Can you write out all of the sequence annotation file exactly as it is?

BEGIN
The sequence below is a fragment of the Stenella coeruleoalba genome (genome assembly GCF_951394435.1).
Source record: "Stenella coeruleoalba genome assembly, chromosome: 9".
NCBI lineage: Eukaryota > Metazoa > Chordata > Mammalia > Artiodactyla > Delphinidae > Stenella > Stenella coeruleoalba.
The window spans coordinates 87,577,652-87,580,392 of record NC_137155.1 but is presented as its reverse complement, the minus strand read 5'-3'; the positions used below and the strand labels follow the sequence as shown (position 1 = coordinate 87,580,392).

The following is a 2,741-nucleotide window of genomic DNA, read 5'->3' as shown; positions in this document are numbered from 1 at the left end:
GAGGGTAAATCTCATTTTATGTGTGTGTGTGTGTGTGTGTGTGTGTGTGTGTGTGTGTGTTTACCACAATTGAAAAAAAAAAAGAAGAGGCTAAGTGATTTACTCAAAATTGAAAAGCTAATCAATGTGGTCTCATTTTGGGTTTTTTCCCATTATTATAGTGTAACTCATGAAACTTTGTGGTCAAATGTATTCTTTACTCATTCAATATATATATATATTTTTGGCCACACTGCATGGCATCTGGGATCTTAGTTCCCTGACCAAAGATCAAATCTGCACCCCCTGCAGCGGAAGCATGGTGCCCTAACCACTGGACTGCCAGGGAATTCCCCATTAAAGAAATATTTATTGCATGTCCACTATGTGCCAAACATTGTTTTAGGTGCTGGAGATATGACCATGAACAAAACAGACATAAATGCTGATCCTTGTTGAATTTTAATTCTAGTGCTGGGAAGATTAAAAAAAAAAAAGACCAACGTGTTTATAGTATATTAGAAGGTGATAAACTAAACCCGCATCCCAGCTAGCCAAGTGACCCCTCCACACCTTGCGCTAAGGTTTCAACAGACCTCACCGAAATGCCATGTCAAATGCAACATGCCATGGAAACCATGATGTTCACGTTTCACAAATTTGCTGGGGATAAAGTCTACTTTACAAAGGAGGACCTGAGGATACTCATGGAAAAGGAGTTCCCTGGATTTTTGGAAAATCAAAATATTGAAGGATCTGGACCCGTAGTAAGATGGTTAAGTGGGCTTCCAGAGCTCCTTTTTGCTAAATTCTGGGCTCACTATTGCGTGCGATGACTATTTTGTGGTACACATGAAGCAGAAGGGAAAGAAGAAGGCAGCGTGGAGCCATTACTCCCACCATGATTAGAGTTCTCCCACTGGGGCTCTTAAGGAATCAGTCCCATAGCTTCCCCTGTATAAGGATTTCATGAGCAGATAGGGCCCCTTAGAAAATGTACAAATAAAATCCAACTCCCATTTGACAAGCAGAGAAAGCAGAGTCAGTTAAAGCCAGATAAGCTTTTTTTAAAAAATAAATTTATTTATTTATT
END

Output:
The sequence below is a fragment of the Stenella coeruleoalba genome (genome assembly GCF_951394435.1).
Source record: "Stenella coeruleoalba genome assembly, chromosome: 9".
NCBI lineage: Eukaryota > Metazoa > Chordata > Mammalia > Artiodactyla > Delphinidae > Stenella > Stenella coeruleoalba.
The window spans coordinates 87,577,652-87,580,392 of record NC_137155.1 but is presented as its reverse complement, the minus strand read 5'-3'; the positions used below and the strand labels follow the sequence as shown (position 1 = coordinate 87,580,392).

The following is a 2,741-nucleotide window of genomic DNA, read 5'->3' as shown; positions in this document are numbered from 1 at the left end:
GAGGGTAAATCTCATTTTATGTGTGTGTGTGTGTGTGTGTGTGTGTGTGTGTGTGTGTGTTTACCACAATTGAAAAAAAAAAAGAAGAGGCTAAGTGATTTACTCAAAATTGAAAAGCTAATCAATGTGGTCTCATTTTGGGTTTTTTCCCATTATTATAGTGTAACTCATGAAACTTTGTGGTCAAATGTATTCTTTACTCATTCAATATATATATATATTTTTGGCCACACTGCATGGCATCTGGGATCTTAGTTCCCTGACCAAAGATCAAATCTGCACCCCCTGCAGCGGAAGCATGGTGCCCTAACCACTGGACTGCCAGGGAATTCCCCATTAAAGAAATATTTATTGCATGTCCACTATGTGCCAAACATTGTTTTAGGTGCTGGAGATATGACCATGAACAAAACAGACATAAATGCTGATCCTTGTTGAATTTTAATTCTAGTGCTGGGAAGATTAAAAAAAAAAAAGACCAACGTGTTTATAGTATATTAGAAGGTGATAAACTAAACCCGCATCCCAGCTAGCCAAGTGACCCCTCCACACCTTGCGCTAAGGTTTCAACAGACCTCACCGAAATGCCATGTCAAATGCAACATGCCATGGAAACCATGATGTTCACGTTTCACAAATTTGCTGGGGATAAAGTCTACTTTACAAAGGAGGACCTGAGGATACTCATGGAAAAGGAGTTCCCTGGATTTTTGGAAAATCAAAATATTGAAGGATCTGGACCCGTAGTAAGATGGTTAAGTGGGCTTCCAGAGCTCCTTTTTGCTAAATTCTGGGCTCACTATTGCGTGCGATGACTATTTTGTGGTACACATGAAGCAGAAGGGAAAGAAGAAGGCAGCGTGGAGCCATTACTCCCACCATGATTAGAGTTCTCCCACTGGGGCTCTTAAGGAATCAGTCCCATAGCTTCCCCTGTATAAGGATTTCATGAGCAGATAGGGCCCCTTAGAAAATGTACAAATAAAATCCAACTCCCATTTGACAAGCAGAGAAAGCAGAGTCAGTTAAAGCCAGATAAGCTTTTTTTAAAAAATAAATTTATTTATTTATT